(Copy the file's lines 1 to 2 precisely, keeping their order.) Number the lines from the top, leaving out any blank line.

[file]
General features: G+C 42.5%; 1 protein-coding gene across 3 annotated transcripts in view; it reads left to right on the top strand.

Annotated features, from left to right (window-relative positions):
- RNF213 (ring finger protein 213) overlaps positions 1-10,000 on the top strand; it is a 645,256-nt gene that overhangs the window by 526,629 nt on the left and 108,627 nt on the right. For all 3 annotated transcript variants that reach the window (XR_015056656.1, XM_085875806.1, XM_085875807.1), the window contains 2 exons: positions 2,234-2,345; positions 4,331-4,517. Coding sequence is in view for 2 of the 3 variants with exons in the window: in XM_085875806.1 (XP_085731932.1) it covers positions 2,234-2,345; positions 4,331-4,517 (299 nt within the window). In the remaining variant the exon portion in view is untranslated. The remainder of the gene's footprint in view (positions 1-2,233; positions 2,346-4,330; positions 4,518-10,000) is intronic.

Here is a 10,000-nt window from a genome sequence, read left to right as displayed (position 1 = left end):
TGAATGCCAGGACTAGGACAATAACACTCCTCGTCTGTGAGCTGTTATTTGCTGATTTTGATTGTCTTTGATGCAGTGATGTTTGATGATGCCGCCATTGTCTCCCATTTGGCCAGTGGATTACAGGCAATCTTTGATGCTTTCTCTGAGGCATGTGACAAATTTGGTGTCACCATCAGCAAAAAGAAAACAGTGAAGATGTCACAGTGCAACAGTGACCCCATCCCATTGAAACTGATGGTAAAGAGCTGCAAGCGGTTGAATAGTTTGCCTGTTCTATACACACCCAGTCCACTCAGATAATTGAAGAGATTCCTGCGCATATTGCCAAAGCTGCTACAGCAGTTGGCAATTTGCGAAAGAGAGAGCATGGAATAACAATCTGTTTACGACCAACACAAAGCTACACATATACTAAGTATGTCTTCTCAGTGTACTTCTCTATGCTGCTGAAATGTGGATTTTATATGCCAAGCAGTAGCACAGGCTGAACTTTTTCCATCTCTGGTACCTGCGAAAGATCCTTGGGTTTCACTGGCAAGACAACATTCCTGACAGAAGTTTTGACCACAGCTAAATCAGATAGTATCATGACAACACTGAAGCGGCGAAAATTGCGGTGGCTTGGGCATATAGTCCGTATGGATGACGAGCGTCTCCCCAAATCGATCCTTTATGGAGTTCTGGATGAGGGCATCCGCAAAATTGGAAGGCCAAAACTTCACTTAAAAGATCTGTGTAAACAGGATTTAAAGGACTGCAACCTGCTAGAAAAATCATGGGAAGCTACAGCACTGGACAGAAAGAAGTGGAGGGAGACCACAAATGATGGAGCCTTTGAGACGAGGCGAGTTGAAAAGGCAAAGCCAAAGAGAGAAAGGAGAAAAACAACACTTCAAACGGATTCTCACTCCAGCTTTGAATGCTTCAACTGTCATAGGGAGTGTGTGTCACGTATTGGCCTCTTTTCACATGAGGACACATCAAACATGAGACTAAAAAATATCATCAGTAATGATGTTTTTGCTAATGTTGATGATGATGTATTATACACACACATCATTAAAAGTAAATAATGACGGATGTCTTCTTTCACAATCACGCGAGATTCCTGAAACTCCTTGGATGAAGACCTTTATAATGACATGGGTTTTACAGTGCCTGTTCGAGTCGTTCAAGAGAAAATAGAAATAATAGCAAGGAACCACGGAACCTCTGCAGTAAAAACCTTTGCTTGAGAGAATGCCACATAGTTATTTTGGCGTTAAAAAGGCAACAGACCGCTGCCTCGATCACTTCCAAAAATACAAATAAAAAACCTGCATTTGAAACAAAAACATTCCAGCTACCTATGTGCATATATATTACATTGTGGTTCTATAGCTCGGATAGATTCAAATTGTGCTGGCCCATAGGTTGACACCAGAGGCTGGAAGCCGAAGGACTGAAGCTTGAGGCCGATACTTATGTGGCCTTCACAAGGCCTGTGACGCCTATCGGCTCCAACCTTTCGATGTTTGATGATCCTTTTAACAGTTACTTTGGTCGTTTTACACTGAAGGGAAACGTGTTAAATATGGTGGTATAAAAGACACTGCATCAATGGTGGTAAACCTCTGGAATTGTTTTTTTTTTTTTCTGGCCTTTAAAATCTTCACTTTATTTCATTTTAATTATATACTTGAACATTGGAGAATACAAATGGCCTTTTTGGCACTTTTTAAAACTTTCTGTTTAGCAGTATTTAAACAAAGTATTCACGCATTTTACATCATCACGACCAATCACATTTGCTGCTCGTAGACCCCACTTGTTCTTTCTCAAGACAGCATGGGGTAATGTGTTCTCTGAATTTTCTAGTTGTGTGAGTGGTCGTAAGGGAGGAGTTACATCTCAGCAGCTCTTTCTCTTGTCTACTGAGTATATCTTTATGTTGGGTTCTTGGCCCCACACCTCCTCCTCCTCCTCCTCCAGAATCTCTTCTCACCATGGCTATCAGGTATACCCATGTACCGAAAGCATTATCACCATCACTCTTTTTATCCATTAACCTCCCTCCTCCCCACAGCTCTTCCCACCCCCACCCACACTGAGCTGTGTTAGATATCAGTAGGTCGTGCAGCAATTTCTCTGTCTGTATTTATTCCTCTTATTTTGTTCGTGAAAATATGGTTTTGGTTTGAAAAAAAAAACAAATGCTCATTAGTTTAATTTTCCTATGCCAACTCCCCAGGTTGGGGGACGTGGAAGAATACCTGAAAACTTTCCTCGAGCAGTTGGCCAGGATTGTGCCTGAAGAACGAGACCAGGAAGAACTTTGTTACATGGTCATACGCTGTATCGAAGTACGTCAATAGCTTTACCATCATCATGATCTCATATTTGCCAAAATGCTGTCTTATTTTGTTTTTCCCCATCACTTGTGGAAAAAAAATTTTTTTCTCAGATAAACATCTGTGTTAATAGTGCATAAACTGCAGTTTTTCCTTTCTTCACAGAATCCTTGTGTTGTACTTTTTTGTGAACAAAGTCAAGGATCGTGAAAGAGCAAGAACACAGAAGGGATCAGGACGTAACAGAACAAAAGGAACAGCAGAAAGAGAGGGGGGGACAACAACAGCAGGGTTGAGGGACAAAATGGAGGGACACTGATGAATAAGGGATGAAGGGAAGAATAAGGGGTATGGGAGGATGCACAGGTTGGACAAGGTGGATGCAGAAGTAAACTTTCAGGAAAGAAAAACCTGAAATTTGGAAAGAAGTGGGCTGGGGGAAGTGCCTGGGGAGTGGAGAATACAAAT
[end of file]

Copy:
General features: G+C 42.5%; 1 protein-coding gene across 3 annotated transcripts in view; it reads left to right on the top strand.

Annotated features, from left to right (window-relative positions):